EpiPen Pricing: It’s the System, Stupid

Drug manufacturers can’t catch a break, but are they the real culprit?

Sure, we could wave our finger at Heather Bresch, CEO of Mylan, but didn’t we just do this to Martin Shkreli from Turing Pharmaceuticals and Michael Pearson from Valeant? The key question isn’t, who’s the offender du jour? Instead, it’s why do these pricing “scandals” keep happening, and is our best offensive strategy public shaming?

Complaining about Mylan is pointless because, as a publicly traded company, it is doing exactly what we would expect it to do to meet the profit and growth expectations of investors. Why is it Mylan’s responsibility to compete against itself? If this were the financial services industry, Bresch would be hailed as a genius.

The real issue here is market failure because of the lack of effective competition. Until we solve this underlying market dysfunction, we’ll just experience the same event again and again, much like Bill Murray in Groundhog Day, just with different names and companies. Maybe the best way to explain the real problem is, “It’s the system, stupid.”

So, what’s the hubbub about?

The EpiPen is a decades-old technology first developed for the U.S. military and paid for by the American people. An EpiPen is a branded auto-injector that delivers a metered dose of epinephrine, a cheap and generic lifesaving drug that has been in use for more than a century. A single dose vial can be purchased for less than $2. Assume another couple of dollars for the auto-injector, add some enormous margins and, voilà, the selling price is $635. This is profitable capitalism — effectively a monopoly.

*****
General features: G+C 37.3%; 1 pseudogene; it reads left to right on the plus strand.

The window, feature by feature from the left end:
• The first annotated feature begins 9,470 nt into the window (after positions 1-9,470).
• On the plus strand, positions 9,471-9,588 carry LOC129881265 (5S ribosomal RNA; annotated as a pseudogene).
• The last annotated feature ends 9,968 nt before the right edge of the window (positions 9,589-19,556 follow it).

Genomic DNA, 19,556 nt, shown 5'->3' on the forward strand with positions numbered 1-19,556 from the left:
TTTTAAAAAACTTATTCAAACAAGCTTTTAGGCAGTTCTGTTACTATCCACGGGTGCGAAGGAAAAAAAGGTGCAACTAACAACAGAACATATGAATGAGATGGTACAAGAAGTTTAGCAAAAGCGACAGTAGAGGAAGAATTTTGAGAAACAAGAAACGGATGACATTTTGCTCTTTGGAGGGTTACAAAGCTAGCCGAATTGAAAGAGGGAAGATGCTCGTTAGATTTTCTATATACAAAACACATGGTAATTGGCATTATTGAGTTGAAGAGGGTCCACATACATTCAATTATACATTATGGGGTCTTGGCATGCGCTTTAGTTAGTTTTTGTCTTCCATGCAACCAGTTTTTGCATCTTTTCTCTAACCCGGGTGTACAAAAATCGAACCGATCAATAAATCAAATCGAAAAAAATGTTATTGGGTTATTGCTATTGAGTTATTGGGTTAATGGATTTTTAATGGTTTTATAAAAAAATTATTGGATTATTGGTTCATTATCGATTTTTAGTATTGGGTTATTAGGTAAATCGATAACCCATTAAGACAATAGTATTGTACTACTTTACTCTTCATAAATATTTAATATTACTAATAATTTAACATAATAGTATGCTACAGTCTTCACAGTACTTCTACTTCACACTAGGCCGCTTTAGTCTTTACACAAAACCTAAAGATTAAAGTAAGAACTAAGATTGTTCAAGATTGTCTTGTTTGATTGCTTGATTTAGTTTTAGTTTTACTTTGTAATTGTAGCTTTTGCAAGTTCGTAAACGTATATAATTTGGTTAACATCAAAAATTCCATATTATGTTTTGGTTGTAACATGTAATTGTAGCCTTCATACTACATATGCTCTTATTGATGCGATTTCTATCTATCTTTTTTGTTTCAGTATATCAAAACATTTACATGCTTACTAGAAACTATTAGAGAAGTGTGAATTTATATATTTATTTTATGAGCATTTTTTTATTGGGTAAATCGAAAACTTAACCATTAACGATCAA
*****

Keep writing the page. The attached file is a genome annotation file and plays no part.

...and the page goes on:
See also: A Radical Shift in Pricing Cancer Drugs?  

A monopoly for an inexpensive generic drug encased in plastic? Really?

A fair and competitive market requires three things: 1) real supply options, 2) the freedom to choose any of these options and 3) regulations that prevent monopolies and promote the public good. Let’s analyze how the EpiPen fares on each.

First, supply options. Are there alternatives to Mylan’s version of an epinephrine auto-injector? Yes. Two pharmaceutical companies, Amedra and Lineage, manufacture less expensive, directly competitive products.

Screen Shot 2016-08-29 at 12.10.00 PM

Next, how easy is it for us to choose these EpiPen alternatives? This is where the friction starts. Unfortunately, most physicians aren’t aware of the available options because most pharmacy benefit managers (PBM) and health plan formularies exclude them, making choice virtually impossible. To understand why, let’s consider who really makes drug-purchasing decisions. A drug purchase starts with a prescription written by a physician. So are physicians responsible for the EpiPen monopoly? Partially. Rather than prescribing EpiPens, physicians should prescribe epinephrine auto-injectors, of which there are multiple options in the market.